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Airline crisis stokes boneyard boom

  • Story Highlights
  • Aircraft storage centers are experiencing a period of unprecedented growth
  • Success here signals decline in the aviation industry
  • The boneyards store, maintain and dismantle abandoned aircraft in the desert
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By Emma Clarke
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LONDON, England (CNN) -- The carcasses of hundreds of abandoned planes scattered across the arid lands of southwest United States are a stark sign of how much the global airline industry is hurting.

Business is booming at the Evergreen Maintenance Centre in Arizona.

Business is booming at the Evergreen Maintenance Centre in Arizona.

In the U.S., American Airlines, Delta Air Lines, Northwest Airlines and United Airlines are all grounding jets to offset high fuel costs and falling demand for seats. Clickair from Spain, Ryanair in the UK and Qantas in Australia also have plans to park some of their fleet.

The resting place for these jetliners are the maintenance and storage centers -- the so-called aircraft boneyards -- that line the deserts of Southern California, Arizona and New Mexico in the United States. And business here is booming.

The Evergreen Maintenance Center in Arizona sprawls across the sun-scorched Sonoran Desert, north-west of Tuscon. Spanning 1,600 acres, the facility holds a 6,800-foot runway, three hangars and maintenance facilities that can handle up to 400 parked aircraft.

This summer alone, 30 jetliners joined the ranks of abandoned planes. The majority of these were narrow-body airplanes from U.S. domestic carriers, including three Boeing 767s surrendered by MAXjet Airways, the all-business carrier that went bankrupt last December.

There are now 165 airliners in storage, says Steve Coffaro, vice president of Evergreen Maintenance Center. But he expects up to 50 more to arrive in the next three to six months.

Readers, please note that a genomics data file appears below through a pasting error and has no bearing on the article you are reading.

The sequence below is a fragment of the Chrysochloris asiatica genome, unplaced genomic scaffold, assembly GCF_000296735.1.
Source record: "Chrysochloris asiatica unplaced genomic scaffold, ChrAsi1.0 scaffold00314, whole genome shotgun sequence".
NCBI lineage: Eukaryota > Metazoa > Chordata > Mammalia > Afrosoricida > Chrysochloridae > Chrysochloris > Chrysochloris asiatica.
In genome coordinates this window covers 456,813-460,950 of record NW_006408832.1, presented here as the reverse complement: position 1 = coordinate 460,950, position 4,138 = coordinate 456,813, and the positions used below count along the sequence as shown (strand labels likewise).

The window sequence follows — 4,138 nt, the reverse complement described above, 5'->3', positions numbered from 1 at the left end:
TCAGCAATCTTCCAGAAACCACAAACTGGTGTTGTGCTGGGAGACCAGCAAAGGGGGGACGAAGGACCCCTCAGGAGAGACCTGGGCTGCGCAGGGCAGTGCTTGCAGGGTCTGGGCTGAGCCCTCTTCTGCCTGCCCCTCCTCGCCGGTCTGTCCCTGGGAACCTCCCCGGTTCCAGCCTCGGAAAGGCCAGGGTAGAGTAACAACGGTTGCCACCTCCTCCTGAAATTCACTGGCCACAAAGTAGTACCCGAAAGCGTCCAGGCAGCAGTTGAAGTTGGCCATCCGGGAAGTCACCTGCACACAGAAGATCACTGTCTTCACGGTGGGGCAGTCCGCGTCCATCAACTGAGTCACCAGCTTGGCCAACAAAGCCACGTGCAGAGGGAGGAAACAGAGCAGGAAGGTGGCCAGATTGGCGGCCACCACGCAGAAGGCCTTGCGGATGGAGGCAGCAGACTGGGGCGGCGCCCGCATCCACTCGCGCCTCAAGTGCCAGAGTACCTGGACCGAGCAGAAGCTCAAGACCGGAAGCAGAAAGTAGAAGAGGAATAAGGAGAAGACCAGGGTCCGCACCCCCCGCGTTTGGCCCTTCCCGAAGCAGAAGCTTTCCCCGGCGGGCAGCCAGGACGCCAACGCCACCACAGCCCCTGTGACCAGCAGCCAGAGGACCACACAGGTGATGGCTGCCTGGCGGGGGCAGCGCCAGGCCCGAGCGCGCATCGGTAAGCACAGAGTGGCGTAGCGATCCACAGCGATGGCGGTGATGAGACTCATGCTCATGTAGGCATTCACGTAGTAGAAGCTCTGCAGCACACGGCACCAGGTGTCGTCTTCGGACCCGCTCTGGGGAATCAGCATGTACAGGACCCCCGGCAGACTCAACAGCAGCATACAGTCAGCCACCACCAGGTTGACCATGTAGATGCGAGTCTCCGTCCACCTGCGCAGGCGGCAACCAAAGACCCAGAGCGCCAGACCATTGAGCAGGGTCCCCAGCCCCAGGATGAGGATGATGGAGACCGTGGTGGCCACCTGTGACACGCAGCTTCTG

Mike Potter who oversees operations at another aircraft graveyard in the Mojave Desert north of Los Angeles has brought in 15 this year. And more are expected. "If the airline industry keeps on going in the direction that it is heading, there will be a couple of hundred airplanes here in the next 12 to 18 months," he says. Video Watch CNN Business Traveller in the Mojave Desert. »

Owners of the aircraft, usually leasing companies and banks, prefer the monthly rates at these desert storage centers over the daily rate fees charged by national airports. The desert also provides the perfect environment for aircraft storage: plenty of space to park and dry air to protect the aircrafts' metal frames.

The number of stored aircraft acts as a useful barometer for the health of the airline industry. But so does the measure of what happens to the aircraft once they arrive at the boneyards.

When times are good for global aviation, EMC is busy performing the necessary maintenance work to get planes back in the air under new ownership, usually in developing countries. One year ago, says Coffaro, demand outstripped supply for aircraft from start-up airlines in Russia, Central and South America, and some African countries.

But when demand for second-tier aircraft falls -- and at the same time as U.S. carriers ground their fleet -- the maintenance side of business declines, and storage and disassembly goes up.

Until now, 80 percent of EMC's business has been on airframe maintenance, with 20 percent spread across storage and recycling services. But those percentages could easily switch if the global industry does into decline.

At the moment, Coffaro is optimistic that demand for remodeled aircraft will continue. "It is still up in the air who will buy aircraft and who will not. But for the time being at least we expect 20 to 30 percent of the aircraft that are coming in to be re-marketed."

Part of this demand will come from air cargo firms, he says, that want to replace old freighters with remodeled commercial aircraft such as the Boeing 757. FedEx, for example, is looking for up to 90 aircraft over the next five to eight years, he says.

The picture at other aircraft storage centers is less hopeful for aviation's prospects. The Mojave boneyard saw its greatest influx of planes in the early 1990s following the bankruptcy of Eastern and Pan American. Back then, more than 50 percent of the 200 airplanes that flew into the Mojave Desert soon went back into operation to South America or straight back to the United States.

Today, only the newest and most efficient aircraft go back into operation. For the rest, the boneyard is their final resting place. Here commercial airlines sit in long-term storage providing backdrop for movie sets, or they are dismantled so engines, parts and materials can breathe new life into new planes.


As retired pilot Mike Potter tells CNN on this month's Business Traveller, the Mojave Desert is a resting place for old airplanes and a site of nostalgia for retired pilots. "It brings tears to my eyes because most of the planes here I have flown. They come in fully dressed up for flight but end up with just a skeleton left of a plane." Video Watch the show. »

His comfort, however, will come in the knowledge that as the airline industry flounders, business can only boom at the boneyard.

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